Whatever your consulting field is you should have more than enough information to produce a newsletter as a means of attracting potential clients. If you don’t have the time, or don’t feel comfortable self-publishing your own newsletter, hire a local freelance writer and graphic designer to do the job for you. Again, you don’t have to make it an expensive, four-color, glossy publication. The simpler you keep it, the better. A good newsletter will sell itself based on the content rather than the splashy design.

Start collecting newsletters that are being published in your consulting field. If you think there are none being published, or if you think there are only a few in your field, guess again. A quick visit to the library will reveal several newsletter directories–Oxbridge Directory of Newsletters(Oxbridge Communications) and Hudson’s Newsletter Directory (The Newsletter ClearingHouse)–which list, by subject, newsletters that are published not only in the United States, but in other countries. Take some time and write for sample copies before you design and write the first issue of your own newsletter. You’ll be surprised at the quality of the newsletters that are being produced today.

Newsletters are an effective means of communication and, in my opinion, represent the best advertising media for a consultant to sell his or her services. Think about it the next time you receive a newsletter in the mail. Did you put it aside to read it later? And why did you do that? Probably because you wanted to make sure you weren’t missing any important news or information.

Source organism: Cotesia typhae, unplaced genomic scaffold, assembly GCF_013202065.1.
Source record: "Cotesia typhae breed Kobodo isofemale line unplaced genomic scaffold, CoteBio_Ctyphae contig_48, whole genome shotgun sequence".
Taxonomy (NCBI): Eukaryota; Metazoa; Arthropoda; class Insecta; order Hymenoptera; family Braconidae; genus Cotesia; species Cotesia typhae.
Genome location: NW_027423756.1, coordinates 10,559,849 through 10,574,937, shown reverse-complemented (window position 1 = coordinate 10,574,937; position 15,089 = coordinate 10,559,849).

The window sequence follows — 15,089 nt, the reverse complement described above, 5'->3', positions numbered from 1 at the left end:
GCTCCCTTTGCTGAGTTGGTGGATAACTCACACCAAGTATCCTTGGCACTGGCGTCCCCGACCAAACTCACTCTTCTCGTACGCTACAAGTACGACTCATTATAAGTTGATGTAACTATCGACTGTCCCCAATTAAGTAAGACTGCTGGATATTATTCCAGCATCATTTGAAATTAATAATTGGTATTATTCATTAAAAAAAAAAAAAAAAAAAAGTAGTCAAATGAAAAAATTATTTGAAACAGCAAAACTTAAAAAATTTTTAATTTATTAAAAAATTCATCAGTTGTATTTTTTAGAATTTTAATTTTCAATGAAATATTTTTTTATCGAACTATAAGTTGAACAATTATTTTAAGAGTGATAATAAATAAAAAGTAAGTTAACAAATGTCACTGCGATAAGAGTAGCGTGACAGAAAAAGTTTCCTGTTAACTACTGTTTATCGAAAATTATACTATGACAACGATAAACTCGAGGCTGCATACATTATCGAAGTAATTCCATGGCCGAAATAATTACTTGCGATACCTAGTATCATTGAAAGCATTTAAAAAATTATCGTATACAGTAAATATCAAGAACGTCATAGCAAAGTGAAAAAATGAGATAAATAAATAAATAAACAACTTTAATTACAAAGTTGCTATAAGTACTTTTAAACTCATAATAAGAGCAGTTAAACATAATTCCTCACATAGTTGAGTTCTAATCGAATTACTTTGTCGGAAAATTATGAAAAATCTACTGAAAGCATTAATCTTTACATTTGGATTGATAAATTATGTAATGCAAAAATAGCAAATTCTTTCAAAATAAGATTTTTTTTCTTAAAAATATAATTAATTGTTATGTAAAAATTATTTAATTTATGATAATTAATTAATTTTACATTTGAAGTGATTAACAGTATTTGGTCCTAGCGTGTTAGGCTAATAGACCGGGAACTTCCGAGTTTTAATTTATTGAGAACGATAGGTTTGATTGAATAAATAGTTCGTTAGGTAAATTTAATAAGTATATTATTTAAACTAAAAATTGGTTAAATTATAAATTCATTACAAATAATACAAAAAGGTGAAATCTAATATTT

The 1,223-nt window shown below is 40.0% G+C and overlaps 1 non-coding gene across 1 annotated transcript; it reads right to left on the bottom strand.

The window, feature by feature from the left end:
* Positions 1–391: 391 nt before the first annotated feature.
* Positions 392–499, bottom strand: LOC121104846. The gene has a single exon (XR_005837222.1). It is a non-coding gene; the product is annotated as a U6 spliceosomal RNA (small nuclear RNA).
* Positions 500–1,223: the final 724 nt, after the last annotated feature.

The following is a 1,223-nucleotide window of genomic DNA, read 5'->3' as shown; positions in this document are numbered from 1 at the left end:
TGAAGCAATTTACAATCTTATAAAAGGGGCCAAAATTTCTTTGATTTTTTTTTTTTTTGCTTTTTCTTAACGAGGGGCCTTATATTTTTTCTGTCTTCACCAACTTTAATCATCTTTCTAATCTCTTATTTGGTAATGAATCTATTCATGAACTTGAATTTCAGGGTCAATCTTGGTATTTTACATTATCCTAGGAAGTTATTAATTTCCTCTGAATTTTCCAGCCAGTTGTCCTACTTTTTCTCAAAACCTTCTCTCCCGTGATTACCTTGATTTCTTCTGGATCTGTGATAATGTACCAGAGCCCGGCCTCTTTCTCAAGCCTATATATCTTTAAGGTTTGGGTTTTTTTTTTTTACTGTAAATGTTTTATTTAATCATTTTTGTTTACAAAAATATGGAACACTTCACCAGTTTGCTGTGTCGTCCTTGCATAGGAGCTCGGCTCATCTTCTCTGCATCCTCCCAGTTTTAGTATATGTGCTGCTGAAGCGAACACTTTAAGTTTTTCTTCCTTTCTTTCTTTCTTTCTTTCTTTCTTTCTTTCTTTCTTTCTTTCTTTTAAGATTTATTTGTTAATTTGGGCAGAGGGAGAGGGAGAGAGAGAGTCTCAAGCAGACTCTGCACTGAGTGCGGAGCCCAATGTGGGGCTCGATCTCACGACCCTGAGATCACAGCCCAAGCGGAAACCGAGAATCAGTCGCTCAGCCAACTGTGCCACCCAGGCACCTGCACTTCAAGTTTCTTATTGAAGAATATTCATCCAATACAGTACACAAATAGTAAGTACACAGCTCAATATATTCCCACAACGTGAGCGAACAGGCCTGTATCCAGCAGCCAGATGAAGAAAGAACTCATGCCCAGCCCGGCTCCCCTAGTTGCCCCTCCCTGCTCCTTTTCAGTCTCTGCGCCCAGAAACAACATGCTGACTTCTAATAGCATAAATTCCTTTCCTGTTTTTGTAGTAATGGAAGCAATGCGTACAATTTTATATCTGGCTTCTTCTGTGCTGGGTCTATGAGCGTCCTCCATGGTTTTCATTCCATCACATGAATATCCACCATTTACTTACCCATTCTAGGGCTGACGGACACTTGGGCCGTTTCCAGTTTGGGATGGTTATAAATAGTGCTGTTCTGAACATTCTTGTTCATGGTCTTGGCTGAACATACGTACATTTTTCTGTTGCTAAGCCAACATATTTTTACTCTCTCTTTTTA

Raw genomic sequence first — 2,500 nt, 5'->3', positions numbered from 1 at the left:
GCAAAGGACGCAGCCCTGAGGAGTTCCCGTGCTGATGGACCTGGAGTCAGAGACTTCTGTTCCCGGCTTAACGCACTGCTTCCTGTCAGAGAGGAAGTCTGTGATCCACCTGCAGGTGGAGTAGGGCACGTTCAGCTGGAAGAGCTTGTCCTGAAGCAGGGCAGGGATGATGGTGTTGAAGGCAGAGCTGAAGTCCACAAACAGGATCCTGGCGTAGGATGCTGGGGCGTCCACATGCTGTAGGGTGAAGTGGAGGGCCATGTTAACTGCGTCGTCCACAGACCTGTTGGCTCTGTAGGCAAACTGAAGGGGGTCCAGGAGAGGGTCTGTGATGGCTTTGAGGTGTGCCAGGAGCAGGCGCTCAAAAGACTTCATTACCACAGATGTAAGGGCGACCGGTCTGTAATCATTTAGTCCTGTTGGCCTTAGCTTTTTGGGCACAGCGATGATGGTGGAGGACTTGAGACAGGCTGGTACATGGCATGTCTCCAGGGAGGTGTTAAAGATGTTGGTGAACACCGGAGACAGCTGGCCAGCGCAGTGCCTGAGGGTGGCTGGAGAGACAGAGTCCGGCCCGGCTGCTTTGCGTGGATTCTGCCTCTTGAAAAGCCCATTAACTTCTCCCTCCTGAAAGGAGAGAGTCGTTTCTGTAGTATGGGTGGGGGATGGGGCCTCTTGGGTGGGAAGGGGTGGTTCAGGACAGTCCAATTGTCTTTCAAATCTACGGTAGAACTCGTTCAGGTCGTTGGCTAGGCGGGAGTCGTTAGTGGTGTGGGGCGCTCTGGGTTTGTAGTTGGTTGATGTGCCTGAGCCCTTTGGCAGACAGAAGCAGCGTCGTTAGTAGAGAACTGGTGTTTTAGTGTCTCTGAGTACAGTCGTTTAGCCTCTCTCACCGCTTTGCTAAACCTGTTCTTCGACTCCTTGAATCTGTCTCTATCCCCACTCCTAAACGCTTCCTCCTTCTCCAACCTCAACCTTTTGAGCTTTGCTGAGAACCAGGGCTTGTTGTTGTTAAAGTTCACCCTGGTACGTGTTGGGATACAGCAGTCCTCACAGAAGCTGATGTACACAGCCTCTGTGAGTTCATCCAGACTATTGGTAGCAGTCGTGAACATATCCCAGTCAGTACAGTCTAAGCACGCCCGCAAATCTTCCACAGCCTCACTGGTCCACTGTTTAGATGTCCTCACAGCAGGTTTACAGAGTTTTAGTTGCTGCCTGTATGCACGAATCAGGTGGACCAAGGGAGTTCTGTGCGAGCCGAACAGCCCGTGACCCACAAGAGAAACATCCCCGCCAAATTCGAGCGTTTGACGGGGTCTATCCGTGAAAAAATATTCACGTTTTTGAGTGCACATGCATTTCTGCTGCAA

But what about that brochure you received in the mail the same day? Did you put it aside to read later? Or did it go directly into the trashcan? Think about this before you spend big bucks on a glitzy brochure that may not even be read.

Public Speaking

Public speaking is another excellent way to recruit new clients and to earn a reputation for excellence in your community. Unless you live in a town so small it doesn’t have a chamber of commerce or a Lion’s Club, Rotary Club or other similar service organization, you can begin offering your services as a speaker for luncheons, dinners or any other special occasion.

In addition to using the telephone directory, see if anyone has published a directory of service organizations in your community. You can visit the library and ask at the reference desk. Go through and make a list of organizations that hold monthly meetings and therefore may use guest speakers. Contact each group and offer your public speaking services.

Ask for Referrals

This often-overlooked method of finding new clients is such an easy marketing tool (which is why it’s usually not thought of), you’ll kick yourself for not thinking of it yourself. When you have finished your consulting assignment and your client is in seventh heaven (and is no doubt singing your praises), that is an excellent time to ask for a referral! Simply send a note or a short letter asking for the names of any colleagues, friends or business associates they feel might be good prospects for your consulting services. Ask their permission to mention their name when you write to the people whose names they pass on to you. Sometimes all it takes is having a mutual friend or respected business associate to get the potential client’s attention.

Why Putting People First Makes Good Business Sense

No business that strategizes around making people happy by giving them a voice and a sense that they have a stake in your business will experience less wealth. In the simplest sense we are talking about building relationships and communities around our business and the products and services we produce.

Here’s the bottom line: Putting people first is a different and a better way to think and to measure success. When we filter everything we say and do through the “putting people first” principle, we end up with a company that features the following:
1. The best products and services we can produce, because that is what people want and need.